Julie United States 11 Comments

If you are visiting the American southwest and are looking for scenic drive, consider Valley of the Gods. Located near Monument Valley, this area is filled with buttes and mesas and tall rock formations. It doesn’t quite pack the “wow” punch like Monument Valley, but the Valley of the Gods is still a worthwhile visit.

Entrance to the Valley of the Gods is free. This land is owned by the BLM, the Bureau of Land Management. A 17-mile loop courses through the Valley of the Gods, taking visitors past rock formations with names like the Seven Sailors Butte, Castle Butte, Sitting Hen Butte, and Lady in the Bathtub.


Valley of the Gods is visited by just a fraction of the people who tour Monument Valley. So it’s quiet, uncrowded, and a bit more “wild” feeling. You can drive the entire loop in about hour if you are quick or go slower, enjoy the many scenic views as the terrain changes. Camping overnight in the Valley of the Gods is also an option.

While in Valley of the Gods, please practice the seven principles of Leave No Trace: plan ahead, stay on the trail, pack out what you bring to the hiking trail, properly dispose of waste, leave areas as you found them, minimize campfire impacts, be considerate of other hikers, and do not approach or feed wildlife.

Is Valley of the Gods Worth It?

We visited Valley of the Gods as a quick excursion from Monument Valley. With a name like Valley of the Gods, it sounded pretty spectacular. Is it as awesome as it sounds?

We enjoyed our drive through the Valley of the Gods. The scenery was beautiful and we liked feeling like we were out on our own, but it can be a small letdown after amazing Monument Valley. Monument Valley is the big winner when it comes to jaw-dropping vistas and iconic American landscapes.

However, if you like leaving tour groups behind and want a quieter experience, put Valley of the Gods on your list as a place to visit. Just a handful of people seem to make it here, providing a much different experience than the constant stream of cars touring Monument Valley.

Old Tree

Getting Here

The Valley of the Gods is located in Utah, just north of Mexican Hat. From Monument Valley, it is 32 miles away, about a half hour of driving.

From Monument Valley, drive north on US-163. The entrance into the park is just a few miles north of Mexican Hat.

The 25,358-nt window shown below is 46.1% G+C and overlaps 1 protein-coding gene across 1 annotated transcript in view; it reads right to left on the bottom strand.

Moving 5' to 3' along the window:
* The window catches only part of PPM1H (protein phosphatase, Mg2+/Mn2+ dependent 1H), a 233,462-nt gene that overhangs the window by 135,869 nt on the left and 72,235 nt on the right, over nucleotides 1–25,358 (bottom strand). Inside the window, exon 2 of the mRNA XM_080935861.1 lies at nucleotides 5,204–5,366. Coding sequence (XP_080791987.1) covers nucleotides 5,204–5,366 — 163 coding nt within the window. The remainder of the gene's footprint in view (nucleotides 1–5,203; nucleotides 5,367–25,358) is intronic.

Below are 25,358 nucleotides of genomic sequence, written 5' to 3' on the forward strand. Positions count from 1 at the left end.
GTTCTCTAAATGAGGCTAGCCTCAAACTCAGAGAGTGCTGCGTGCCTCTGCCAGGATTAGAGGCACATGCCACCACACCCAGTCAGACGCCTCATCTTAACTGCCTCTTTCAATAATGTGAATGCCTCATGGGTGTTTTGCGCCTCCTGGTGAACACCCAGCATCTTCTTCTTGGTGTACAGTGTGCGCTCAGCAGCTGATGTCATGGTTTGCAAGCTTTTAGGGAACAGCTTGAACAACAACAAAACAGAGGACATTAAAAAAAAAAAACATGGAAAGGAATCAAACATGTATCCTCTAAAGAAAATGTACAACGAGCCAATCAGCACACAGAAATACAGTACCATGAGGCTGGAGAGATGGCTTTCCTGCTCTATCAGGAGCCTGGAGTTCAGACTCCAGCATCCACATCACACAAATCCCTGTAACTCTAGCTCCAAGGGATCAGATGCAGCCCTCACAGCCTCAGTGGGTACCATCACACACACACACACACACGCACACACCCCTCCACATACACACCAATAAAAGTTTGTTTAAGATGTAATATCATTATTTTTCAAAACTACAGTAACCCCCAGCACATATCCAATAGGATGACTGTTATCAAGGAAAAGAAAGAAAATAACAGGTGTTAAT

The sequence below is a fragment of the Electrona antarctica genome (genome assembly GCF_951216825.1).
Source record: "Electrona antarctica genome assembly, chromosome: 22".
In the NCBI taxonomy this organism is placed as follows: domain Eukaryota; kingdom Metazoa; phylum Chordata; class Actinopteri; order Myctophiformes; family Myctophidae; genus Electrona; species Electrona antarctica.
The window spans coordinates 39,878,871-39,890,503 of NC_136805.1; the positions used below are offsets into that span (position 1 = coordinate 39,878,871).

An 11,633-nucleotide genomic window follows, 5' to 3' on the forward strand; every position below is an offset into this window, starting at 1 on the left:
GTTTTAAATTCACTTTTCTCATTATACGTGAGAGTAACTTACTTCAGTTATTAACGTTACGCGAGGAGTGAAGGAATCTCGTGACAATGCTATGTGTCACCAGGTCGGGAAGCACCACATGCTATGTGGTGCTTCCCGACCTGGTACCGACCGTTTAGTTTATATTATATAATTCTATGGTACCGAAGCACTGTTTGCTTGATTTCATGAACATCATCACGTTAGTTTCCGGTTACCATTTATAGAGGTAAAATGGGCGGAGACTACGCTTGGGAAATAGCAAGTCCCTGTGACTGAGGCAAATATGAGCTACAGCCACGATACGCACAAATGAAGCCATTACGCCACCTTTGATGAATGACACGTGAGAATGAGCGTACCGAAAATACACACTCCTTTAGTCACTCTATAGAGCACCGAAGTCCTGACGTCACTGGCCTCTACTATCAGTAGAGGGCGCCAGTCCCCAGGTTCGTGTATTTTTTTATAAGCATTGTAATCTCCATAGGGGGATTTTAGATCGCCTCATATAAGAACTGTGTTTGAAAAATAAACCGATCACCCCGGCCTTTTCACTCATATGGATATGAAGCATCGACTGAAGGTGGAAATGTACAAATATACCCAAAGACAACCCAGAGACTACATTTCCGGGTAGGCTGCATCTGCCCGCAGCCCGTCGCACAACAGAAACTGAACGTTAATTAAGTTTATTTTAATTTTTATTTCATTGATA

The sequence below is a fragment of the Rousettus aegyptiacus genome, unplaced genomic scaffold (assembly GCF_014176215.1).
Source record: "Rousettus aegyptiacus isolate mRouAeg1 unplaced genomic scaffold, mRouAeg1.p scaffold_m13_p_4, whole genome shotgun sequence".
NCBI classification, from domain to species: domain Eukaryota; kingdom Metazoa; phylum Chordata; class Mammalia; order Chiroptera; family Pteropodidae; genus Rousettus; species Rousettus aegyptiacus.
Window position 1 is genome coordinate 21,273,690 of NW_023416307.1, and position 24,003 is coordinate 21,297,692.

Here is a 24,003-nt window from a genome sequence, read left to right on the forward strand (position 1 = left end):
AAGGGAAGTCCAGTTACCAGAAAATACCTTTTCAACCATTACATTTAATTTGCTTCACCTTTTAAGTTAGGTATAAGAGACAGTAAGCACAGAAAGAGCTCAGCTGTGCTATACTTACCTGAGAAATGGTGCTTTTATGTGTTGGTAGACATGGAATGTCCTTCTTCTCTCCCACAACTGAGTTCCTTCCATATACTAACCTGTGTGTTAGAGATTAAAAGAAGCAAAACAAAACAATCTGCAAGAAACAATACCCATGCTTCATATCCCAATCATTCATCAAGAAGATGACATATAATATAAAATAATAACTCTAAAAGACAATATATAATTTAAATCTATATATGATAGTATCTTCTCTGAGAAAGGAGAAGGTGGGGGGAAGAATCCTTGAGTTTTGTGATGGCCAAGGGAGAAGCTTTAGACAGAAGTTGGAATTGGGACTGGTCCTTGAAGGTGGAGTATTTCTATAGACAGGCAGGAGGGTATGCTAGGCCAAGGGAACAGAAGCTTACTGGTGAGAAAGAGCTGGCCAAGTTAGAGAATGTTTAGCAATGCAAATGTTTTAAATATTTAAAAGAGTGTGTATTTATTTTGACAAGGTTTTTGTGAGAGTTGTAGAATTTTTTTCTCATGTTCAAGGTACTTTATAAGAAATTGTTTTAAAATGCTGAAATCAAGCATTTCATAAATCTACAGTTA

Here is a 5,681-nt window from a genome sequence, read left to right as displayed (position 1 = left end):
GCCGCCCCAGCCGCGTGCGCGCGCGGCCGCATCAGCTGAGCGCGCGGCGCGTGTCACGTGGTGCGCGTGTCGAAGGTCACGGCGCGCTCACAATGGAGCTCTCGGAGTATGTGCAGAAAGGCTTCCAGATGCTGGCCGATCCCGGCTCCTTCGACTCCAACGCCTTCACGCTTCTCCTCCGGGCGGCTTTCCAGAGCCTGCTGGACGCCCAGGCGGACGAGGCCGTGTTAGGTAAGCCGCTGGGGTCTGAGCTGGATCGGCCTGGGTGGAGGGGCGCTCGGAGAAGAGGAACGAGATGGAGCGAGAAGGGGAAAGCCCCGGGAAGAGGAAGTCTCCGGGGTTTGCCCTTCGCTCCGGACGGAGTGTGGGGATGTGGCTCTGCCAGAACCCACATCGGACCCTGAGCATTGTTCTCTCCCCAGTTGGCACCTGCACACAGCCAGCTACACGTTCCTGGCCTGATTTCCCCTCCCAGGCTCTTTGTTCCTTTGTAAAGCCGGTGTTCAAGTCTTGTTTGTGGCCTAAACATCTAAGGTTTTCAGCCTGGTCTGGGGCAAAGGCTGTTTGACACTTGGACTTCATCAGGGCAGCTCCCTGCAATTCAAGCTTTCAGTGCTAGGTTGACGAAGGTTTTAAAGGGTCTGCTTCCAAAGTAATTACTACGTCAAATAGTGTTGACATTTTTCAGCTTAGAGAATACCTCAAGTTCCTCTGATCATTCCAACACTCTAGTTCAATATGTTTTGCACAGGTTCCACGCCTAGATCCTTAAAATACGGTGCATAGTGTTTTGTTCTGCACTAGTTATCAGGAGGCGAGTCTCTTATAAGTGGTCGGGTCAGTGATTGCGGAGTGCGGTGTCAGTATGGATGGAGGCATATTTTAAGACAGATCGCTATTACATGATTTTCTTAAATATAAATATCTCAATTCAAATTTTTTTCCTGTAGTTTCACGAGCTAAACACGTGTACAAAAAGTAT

There are two entrances into the Valley of the Gods. The east entrance is on US-163. The west entrance is on US-261. A dirt connects these two entrances. You can drive through the Valley of the Gods in either direction. We chose to start at the east entrance from US-163.

Road Conditions

The 17 mile road through the Valley of the Gods is a graded gravel and dirt road. You can do this drive in a car. A 4×4 is not necessary.

During wet conditions, this road may be impassable, even if you have a 4×4.

We had an SUV with 4×4, which was necessary for other roads we would drive during our road trip through Utah and Arizona.

4x4 Valley of the Gods

What to See Along the Way

Many of the buttes and mesas are named. If you want a full driving guide, check out this post which gives a map and driving directions through the park.

The best part of the drive is around Castle Butte, when you are closer the mesa walls and the rock formations tower above you. In general, the desert scenery is stunning. On a clear day you can see Monument Valley on the horizon.

Desert Landscape Utah

Valley of the Gods Utah

Valley of the Gods Drive

Castle Butte

Valley of the Gods Road

Side View Mirror

Other Attractions Near Valley of the Gods

Goosenecks State Park. Goosenecks State Park has an overlook with not one, but two “Horseshoe Bends” side by side. It’s just a 5 to 10 minute drive from Valley of the Gods.



Mexican Hat. This rock formation is named for its Mexican Sombrero-like appearance. You can see it from US-163 on the drive to the Valley of the Gods. If you want, you can hike up onto the formation. If you have rock climbing equipment, it is possible to climb to the top of Mexican Hat.

Mexican Hat

Hiking Mexican Hat

Tim hiking Mexican Hat


Forrest Gump Point. Located on US-163, the famous view of Monument Valley featured in the movie Forrest Gump is not to be missed. GPS coordinates: 37.101393, -109.990973.

Forrest Gump Point

Monument Valley. Of course, there’s the stunning and very popular Monument Valley just down the road.

More Information about Utah & Arizona

AMERICAN SOUTHWEST ITINERARY: On the ultimate road trip through the American Southwest, visit the Grand Canyon, Utah’s Mighty 5, and several awesome state parks. Get the full details in our American Southwest Itinerary.

MONUMENT VALLEY: Get the details on what to do and how to plan your visit in our Guide to Monument Valley. We also have information on Teardrop Arch and a sunrise photography tour of Monument Valley.

GRAND STAIRCASE-ESCALANTE: In Grand Staircase-Escalante, drive Cottonwood Canyon Road, hike Willis Creek, and hike through Peek-A-Boo and Spooky Gulches.

USA ROAD TRIPS: Planning your next big adventure in the USA? Check our our USA Road Trip Guide for travel ideas and sample itineraries.


Planning a trip through the United States? Read all of our articles about Utah in our Utah Travel Guide and the USA in our United States Travel Guide.



Valley of the gods Utah


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